So now we have “urban wildlife”, a term I consider to be an oxymoron. They are the frogs, geckos, lizards, birds, snakes, and other “untamed” animals that have made their homes in the urban setting. Why did they choose to live in our subdivisions or villages? Well, as Anna explained, they were already there before our subdivisions, villages and cities were built. Perhaps “displaced populations” is a more apt term. They, too, have a survival instinct so they go – or stay – where there is food, water, shelter and a place to breed – or privacy.  So many of these urban wildlife species make their homes in places where they can be hidden from man’s view, places where there is thick vegetation and abandoned structures, like parks, cemeteries, empty structures, abandoned cars, tall trees, rusty, neglected pipes, etc…  
“Humans are king” and “Technology will take care of everything” seem to be the motto of urban development from the day man first built settlements until now, Anna says.  Forest trees are razed to the ground to make way for subdivisions where houses are equipped with air conditioning units to make up for the cool air that seems to have disappeared with the trees. We live in comfort while we destroy the environment.

Many of these urban wildlife species are beneficial to man and environment.  Malotz recalled the bats that roosted in her mom’s place. While they are often hunted for their meat,  Anna pointed out that bats are an indicator species  - their presence indicates a healthy environment while their absence from a place where they should normally roost indicates an unhealthy environment. Plus everyone knows that fruit bats play a key role in an ecosystem – that of propagating the seeds of fruit trees.             

 As such, they are no longer just indicator species. They become keystone species.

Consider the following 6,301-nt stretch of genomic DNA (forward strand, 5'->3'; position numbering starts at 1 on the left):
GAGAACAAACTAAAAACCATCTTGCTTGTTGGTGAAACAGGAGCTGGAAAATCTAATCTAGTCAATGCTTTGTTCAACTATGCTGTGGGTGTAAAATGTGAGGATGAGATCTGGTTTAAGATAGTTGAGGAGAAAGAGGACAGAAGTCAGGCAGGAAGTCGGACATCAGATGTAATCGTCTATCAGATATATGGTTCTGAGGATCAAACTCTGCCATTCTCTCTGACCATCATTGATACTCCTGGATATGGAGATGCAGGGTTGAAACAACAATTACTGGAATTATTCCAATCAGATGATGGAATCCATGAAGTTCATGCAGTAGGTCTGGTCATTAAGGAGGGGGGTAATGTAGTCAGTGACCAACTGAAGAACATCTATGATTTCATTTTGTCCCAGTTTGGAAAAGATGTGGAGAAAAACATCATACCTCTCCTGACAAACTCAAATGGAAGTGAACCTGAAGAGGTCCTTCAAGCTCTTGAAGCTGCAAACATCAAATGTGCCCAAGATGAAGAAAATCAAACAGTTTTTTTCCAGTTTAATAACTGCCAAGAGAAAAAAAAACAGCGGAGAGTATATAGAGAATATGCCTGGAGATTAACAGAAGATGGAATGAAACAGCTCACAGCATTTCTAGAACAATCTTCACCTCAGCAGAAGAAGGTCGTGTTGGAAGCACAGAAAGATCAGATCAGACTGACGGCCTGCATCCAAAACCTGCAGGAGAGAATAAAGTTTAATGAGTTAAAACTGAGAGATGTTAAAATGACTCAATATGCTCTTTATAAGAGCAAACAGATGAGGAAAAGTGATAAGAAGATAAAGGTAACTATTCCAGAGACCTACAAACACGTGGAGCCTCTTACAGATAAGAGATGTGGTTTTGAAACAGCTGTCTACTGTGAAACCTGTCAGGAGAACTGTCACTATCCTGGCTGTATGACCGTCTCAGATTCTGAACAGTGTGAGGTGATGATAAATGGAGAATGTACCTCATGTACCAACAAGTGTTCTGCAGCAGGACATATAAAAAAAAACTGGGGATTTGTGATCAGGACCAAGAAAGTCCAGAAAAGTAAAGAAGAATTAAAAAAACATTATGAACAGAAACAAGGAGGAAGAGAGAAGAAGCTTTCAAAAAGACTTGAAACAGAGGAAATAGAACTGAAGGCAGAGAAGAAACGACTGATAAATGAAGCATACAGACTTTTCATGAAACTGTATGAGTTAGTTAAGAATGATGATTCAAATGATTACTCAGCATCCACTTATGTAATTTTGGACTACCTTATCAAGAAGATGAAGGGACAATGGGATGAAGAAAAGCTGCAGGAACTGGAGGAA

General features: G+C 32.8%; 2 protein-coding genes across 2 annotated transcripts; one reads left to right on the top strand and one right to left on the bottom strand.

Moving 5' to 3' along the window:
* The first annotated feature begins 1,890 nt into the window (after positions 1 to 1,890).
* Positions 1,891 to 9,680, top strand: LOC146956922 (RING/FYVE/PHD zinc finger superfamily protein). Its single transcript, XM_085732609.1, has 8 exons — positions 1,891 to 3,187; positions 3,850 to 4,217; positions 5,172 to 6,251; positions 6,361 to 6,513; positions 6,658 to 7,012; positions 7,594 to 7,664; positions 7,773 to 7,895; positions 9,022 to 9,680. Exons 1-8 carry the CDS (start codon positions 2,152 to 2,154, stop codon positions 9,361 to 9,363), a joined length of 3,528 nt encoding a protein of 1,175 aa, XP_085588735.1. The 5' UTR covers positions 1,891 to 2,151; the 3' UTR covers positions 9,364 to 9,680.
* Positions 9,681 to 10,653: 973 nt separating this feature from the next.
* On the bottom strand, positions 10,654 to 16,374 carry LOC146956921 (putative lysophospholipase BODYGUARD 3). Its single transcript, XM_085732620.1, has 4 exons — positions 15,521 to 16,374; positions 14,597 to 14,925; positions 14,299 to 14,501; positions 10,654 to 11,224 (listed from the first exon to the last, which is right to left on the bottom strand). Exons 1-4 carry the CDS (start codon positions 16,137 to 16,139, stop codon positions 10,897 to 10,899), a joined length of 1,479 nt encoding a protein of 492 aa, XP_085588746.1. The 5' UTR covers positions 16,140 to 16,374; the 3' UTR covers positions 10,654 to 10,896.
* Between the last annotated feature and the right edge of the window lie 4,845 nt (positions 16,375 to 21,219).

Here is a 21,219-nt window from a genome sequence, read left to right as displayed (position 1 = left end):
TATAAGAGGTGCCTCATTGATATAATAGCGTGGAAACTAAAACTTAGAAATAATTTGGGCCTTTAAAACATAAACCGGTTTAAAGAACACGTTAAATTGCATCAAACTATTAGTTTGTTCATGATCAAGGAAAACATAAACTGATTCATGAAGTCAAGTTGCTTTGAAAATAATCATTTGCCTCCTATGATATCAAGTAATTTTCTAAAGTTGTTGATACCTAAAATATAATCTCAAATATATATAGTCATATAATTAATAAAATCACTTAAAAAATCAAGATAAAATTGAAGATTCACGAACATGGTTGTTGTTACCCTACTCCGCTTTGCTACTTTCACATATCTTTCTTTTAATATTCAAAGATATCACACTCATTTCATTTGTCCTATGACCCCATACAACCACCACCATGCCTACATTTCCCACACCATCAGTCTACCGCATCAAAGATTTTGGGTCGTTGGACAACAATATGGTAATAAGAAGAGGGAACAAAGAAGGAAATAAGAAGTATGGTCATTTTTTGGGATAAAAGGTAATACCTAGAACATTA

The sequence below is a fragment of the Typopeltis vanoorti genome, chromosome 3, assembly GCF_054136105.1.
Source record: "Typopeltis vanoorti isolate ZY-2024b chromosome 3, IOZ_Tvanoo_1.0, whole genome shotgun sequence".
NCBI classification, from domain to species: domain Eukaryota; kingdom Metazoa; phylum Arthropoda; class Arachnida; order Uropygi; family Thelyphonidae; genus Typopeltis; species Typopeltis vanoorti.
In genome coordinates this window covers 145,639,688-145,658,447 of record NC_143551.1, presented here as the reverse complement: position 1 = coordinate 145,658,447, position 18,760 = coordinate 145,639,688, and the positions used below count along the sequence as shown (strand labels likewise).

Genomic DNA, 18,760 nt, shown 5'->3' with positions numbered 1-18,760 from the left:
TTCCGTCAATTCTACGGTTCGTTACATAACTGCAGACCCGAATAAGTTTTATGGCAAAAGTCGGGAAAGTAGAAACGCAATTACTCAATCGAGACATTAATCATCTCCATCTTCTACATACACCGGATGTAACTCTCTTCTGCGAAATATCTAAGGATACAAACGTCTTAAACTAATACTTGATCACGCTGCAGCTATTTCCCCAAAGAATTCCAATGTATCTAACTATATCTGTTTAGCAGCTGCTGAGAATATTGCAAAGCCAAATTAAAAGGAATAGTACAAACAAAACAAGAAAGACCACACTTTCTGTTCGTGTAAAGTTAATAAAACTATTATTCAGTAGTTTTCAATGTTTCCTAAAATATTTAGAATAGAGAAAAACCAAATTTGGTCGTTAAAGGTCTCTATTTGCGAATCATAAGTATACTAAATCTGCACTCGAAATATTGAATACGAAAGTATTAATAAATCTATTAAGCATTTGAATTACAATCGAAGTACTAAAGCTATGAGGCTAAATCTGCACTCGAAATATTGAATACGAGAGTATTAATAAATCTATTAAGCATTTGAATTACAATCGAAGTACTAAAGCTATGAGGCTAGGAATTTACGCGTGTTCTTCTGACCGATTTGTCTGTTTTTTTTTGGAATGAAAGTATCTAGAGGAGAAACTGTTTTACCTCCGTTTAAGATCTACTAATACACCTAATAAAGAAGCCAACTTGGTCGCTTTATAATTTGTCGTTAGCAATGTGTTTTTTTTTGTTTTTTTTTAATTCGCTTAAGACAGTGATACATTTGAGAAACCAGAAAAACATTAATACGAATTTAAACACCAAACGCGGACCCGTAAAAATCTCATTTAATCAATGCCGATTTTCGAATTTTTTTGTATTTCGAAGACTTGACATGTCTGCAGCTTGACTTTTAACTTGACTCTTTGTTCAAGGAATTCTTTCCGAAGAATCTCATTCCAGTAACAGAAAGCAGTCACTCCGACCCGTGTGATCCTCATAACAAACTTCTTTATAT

Though we may not be aware of it, the animals in our midst have a vital role to fulfill in our “urban ecosystem”. Frogs eradicate mosquitoes and other insects, birds are both predator and prey and are also an indicator species. Animals, as Anna said, give us a sense of connectedness with the rest of life. They can help restore our lost connection to the natural world. They are also proof of a higher consciousness at work. And, as I said earlier, animals  enthrall us and make us laugh with their antics and unusual ways.


So what do we do with the wild animals in our midst? Compromise would be best, I guess. Be compassionate and know that this planet is not ours alone. We share the Earth with a myriad other species. We can build more cities but let’s take them into consideration too.

 Wildlife corridors or animal travel corridors can help the animals cross under a road and meet up with friends and family on the other side of a busy street, for instance.  And perhaps a little “planned neglect” can help too – why not allow shrubs and some weeds to grow in our empty lots so grass birds and other species can feed and make their home there. It won’t hurt you if the land is not occupied or being used anyway.